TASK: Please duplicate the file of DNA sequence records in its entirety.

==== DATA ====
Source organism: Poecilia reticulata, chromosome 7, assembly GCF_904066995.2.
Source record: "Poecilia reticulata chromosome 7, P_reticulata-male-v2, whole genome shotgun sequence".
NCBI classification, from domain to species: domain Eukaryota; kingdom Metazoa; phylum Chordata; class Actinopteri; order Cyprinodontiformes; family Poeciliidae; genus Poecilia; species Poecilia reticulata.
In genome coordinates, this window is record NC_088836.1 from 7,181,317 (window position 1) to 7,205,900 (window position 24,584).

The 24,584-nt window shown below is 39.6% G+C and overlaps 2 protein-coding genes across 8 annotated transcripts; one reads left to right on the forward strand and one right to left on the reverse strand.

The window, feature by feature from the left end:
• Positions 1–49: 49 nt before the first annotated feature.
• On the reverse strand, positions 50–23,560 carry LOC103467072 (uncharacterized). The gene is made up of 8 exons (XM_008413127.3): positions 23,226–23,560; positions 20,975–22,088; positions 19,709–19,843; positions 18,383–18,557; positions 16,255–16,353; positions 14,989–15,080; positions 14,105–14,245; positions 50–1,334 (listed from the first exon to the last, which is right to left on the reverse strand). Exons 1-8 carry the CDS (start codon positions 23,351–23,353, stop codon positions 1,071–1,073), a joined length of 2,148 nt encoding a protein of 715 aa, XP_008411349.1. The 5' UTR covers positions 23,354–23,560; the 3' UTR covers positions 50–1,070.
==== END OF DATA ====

Source organism: Poecilia reticulata, chromosome 7, assembly GCF_904066995.2.
Source record: "Poecilia reticulata chromosome 7, P_reticulata-male-v2, whole genome shotgun sequence".
NCBI classification, from domain to species: domain Eukaryota; kingdom Metazoa; phylum Chordata; class Actinopteri; order Cyprinodontiformes; family Poeciliidae; genus Poecilia; species Poecilia reticulata.
In genome coordinates, this window is record NC_088836.1 from 7,181,317 (window position 1) to 7,205,900 (window position 24,584).

The 24,584-nt window shown below is 39.6% G+C and overlaps 2 protein-coding genes across 8 annotated transcripts; one reads left to right on the forward strand and one right to left on the reverse strand.

The window, feature by feature from the left end:
• Positions 1–49: 49 nt before the first annotated feature.
• On the reverse strand, positions 50–23,560 carry LOC103467072 (uncharacterized). The gene is made up of 8 exons (XM_008413127.3): positions 23,226–23,560; positions 20,975–22,088; positions 19,709–19,843; positions 18,383–18,557; positions 16,255–16,353; positions 14,989–15,080; positions 14,105–14,245; positions 50–1,334 (listed from the first exon to the last, which is right to left on the reverse strand). Exons 1-8 carry the CDS (start codon positions 23,351–23,353, stop codon positions 1,071–1,073), a joined length of 2,148 nt encoding a protein of 715 aa, XP_008411349.1. The 5' UTR covers positions 23,354–23,560; the 3' UTR covers positions 50–1,070.